Shares in Renewi (LSE: RWI) have been in freefall since the start of 2018, losing 80% of their value.
That includes Friday’s fall, down more than 20% in early morning trading, after the waste management firm slashed its profit guidance and its proposed dividend — though, as I write, the price has recovered to a more modest 10% drop.
The dividend, which was previously set to deliver a yield of 13%, will now be cut from last year’s 3.05p per share to just 1.45p. There’s also going to be a “similar reduction” in the 2020 dividend, though I’m not quite sure exactly what that means.
Even at 1.45p, the dividend would still yield around 6.5% on today’s lower share price, and that’s still tempting. But I’d at least want to know the plans for 2020 — pegged at this year’s new level, or reduced further?
Where there’s muck
The profit warning is down to problems with shipments of thermally-treated soil from a plant in the Netherlands, after regulators halted movements in November last year, saying further analysis would be needed before supplies could resume.
It was assumed shipments would restart this year, but Renewi’s new guidance assumes there will be no resumption in the financial year to March 2020. That’s going to shave around €25m off full-year profit — with the dividend cut expected to save €30m.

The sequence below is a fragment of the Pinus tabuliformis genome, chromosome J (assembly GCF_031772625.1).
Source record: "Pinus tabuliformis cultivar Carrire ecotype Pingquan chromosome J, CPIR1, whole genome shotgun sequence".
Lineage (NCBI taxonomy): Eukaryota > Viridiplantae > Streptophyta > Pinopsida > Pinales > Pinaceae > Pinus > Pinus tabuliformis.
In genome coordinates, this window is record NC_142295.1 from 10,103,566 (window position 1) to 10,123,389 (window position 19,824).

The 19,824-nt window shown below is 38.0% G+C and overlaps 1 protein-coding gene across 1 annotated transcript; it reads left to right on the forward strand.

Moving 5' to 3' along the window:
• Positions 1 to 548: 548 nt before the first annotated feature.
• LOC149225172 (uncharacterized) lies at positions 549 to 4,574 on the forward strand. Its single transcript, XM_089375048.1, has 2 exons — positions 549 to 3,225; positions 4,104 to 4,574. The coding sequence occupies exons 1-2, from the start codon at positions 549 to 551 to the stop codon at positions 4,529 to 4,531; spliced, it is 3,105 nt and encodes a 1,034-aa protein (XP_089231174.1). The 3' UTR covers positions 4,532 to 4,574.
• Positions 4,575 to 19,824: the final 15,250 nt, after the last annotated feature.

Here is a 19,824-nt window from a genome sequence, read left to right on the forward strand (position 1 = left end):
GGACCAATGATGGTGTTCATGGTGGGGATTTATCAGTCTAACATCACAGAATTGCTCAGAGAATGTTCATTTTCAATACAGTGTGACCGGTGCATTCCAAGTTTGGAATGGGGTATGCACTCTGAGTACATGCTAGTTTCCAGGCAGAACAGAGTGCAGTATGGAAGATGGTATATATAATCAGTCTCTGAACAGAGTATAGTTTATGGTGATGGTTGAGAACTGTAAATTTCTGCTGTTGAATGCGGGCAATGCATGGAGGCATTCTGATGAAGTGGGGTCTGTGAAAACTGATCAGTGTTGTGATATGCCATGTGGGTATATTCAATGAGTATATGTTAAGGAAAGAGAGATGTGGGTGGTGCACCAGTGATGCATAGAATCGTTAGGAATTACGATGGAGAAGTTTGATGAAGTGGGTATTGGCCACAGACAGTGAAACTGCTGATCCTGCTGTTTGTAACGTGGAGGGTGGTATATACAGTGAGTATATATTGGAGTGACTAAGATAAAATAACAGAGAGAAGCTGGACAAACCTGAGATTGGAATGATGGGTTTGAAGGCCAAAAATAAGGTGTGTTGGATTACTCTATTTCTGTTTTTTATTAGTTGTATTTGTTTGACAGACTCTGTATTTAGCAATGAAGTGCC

Previously optimistic analysts’ forecasts are up in the air now, but the market has clearly been discounting them as unrealistic for some time. The shares could be oversold, but I’d want to see more forward clarity.
TUI expects full-year profits to be hit by around €200m this year due to to the grounding of the Boeing 737 Max fleet after the Lion Air and Ethiopian Airlines crashes. And investors clearly fear Thomas Cook could be facing similar problems.
Its shareholders have endured a dreadful time, with the value of their shares down 80% over the past 12 months — and almost 90% over five years. The dividend has been slashed too, and is currently expected to offer a pittance of less than 0.5% in yield.
The company has issued several profit warnings and has had to turn to escalating levels of debt to keep going, and its current share price valuation reflects that. We’re looking at forward P/E multiples of only around four, which is the kind of level that usually suggests the market expects a company to go bust.
But, as my colleague Kevin Godbold has pointed out, when you strip out the debt and value the company on its remaining enterprise value, we’re still looking at P/E ratios of no more than around eight. For a viable business, that suggests a bargain. So should we buy?
We should remember that canny holidaymakers can see the problems facing Thomas Cook and, fearing the worst, many will book with other operators. That just adds to the potential downwards spiral, and even if a company’s long-term viability currently appears sound, fear alone can be enough to drive it to ruin.
And that’s part of the reason why I steer clear of airlines and travel businesses.
Alan Oscroft has no position in any of the shares mentioned. The Motley Fool UK has no position in any of the shares mentioned. Views expressed on the companies mentioned in this article are those of the writer and therefore may differ from the official recommendations we make in our subscription services such as Share Advisor, Hidden Winners and Pro. Here at The Motley Fool we believe that considering a diverse range of insights makes us better investors.